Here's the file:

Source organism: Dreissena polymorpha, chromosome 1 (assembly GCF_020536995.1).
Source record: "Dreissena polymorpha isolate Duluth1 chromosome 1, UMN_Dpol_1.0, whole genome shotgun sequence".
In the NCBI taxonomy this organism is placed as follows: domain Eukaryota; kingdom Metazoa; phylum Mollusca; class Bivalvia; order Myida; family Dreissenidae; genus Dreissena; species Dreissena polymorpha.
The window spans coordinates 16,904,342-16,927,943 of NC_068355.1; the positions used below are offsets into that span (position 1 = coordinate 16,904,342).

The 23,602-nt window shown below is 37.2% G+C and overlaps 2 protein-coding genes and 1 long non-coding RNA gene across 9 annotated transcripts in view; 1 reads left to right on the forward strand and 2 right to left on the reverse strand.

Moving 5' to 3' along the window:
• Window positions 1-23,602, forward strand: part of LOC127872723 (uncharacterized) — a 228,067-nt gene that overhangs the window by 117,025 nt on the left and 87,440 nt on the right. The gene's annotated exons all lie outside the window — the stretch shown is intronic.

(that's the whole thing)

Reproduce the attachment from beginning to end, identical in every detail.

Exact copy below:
Source organism: Dreissena polymorpha, chromosome 1 (assembly GCF_020536995.1).
Source record: "Dreissena polymorpha isolate Duluth1 chromosome 1, UMN_Dpol_1.0, whole genome shotgun sequence".
In the NCBI taxonomy this organism is placed as follows: domain Eukaryota; kingdom Metazoa; phylum Mollusca; class Bivalvia; order Myida; family Dreissenidae; genus Dreissena; species Dreissena polymorpha.
The window spans coordinates 16,904,342-16,927,943 of NC_068355.1; the positions used below are offsets into that span (position 1 = coordinate 16,904,342).

The 23,602-nt window shown below is 37.2% G+C and overlaps 2 protein-coding genes and 1 long non-coding RNA gene across 9 annotated transcripts in view; 1 reads left to right on the forward strand and 2 right to left on the reverse strand.

Moving 5' to 3' along the window:
• Window positions 1-23,602, forward strand: part of LOC127872723 (uncharacterized) — a 228,067-nt gene that overhangs the window by 117,025 nt on the left and 87,440 nt on the right. The gene's annotated exons all lie outside the window — the stretch shown is intronic.